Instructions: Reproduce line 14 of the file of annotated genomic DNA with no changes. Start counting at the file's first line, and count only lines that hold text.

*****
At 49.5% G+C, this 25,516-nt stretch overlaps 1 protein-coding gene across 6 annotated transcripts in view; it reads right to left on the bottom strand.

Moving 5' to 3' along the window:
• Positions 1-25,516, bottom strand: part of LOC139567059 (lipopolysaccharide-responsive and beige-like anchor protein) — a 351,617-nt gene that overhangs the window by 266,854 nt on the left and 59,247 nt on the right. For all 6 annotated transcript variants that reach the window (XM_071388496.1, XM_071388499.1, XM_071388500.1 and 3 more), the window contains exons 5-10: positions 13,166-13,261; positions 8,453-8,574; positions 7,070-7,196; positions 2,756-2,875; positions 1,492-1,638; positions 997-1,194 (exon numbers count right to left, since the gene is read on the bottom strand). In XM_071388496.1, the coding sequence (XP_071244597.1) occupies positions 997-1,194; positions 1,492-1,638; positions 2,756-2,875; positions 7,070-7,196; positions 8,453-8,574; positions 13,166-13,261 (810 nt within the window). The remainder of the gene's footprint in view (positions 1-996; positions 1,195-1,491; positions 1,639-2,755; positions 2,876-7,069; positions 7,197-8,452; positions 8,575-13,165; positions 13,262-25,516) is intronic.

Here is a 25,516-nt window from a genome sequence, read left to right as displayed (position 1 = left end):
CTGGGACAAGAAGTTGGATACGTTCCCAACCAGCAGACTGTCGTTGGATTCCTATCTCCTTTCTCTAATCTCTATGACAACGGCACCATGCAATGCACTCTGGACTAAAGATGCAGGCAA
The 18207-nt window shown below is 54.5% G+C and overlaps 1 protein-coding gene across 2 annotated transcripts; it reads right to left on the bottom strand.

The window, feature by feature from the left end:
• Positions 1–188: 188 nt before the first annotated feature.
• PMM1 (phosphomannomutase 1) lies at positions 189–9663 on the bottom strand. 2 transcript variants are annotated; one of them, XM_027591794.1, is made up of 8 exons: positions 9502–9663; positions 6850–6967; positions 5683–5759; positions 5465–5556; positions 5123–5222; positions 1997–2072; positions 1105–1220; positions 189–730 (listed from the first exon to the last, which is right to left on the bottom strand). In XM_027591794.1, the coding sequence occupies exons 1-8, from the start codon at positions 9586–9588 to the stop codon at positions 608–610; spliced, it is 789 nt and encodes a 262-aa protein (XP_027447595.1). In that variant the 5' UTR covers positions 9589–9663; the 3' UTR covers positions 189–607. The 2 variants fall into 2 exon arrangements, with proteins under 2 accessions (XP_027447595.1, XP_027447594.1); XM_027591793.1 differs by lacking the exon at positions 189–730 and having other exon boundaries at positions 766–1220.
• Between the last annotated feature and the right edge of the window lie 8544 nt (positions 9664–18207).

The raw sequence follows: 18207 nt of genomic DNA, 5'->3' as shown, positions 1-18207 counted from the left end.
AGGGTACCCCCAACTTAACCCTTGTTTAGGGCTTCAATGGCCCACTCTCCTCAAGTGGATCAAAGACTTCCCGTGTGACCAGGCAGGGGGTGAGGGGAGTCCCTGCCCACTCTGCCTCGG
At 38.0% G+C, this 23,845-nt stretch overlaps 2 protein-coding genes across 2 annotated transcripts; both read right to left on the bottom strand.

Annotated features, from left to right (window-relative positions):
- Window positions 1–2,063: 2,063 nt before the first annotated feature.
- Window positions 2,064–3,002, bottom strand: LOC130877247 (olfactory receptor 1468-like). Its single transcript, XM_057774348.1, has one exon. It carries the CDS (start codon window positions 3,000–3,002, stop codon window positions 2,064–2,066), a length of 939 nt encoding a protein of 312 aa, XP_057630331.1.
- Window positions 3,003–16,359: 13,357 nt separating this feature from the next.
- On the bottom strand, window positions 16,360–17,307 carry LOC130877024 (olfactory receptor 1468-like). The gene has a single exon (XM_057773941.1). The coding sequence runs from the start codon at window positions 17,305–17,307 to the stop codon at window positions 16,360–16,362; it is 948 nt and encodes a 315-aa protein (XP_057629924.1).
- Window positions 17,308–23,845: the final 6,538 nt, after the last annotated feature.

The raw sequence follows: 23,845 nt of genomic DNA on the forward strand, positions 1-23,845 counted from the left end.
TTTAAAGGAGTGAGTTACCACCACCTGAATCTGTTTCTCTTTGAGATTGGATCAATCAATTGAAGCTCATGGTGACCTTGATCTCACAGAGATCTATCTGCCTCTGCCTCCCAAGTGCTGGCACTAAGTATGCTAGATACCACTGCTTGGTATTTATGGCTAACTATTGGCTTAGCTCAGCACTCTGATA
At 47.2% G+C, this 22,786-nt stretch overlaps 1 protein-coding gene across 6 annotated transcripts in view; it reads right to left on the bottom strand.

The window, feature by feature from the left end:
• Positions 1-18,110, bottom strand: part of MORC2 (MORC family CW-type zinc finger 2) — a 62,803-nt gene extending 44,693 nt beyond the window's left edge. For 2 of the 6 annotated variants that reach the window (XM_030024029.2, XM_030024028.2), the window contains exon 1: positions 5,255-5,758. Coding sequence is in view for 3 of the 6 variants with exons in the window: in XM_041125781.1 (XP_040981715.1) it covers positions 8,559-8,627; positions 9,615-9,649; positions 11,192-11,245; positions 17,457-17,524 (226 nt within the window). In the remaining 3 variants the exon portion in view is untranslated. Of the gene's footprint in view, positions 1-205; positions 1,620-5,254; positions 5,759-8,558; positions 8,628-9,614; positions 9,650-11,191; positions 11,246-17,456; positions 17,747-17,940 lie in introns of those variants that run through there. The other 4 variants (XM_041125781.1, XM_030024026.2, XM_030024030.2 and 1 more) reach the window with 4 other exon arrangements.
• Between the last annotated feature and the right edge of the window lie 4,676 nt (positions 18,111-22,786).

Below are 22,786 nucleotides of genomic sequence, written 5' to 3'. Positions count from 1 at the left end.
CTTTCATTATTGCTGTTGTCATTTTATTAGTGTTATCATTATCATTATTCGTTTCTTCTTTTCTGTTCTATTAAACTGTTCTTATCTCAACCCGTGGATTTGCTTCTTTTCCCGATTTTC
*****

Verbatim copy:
Annotated features, from left to right (window-relative positions):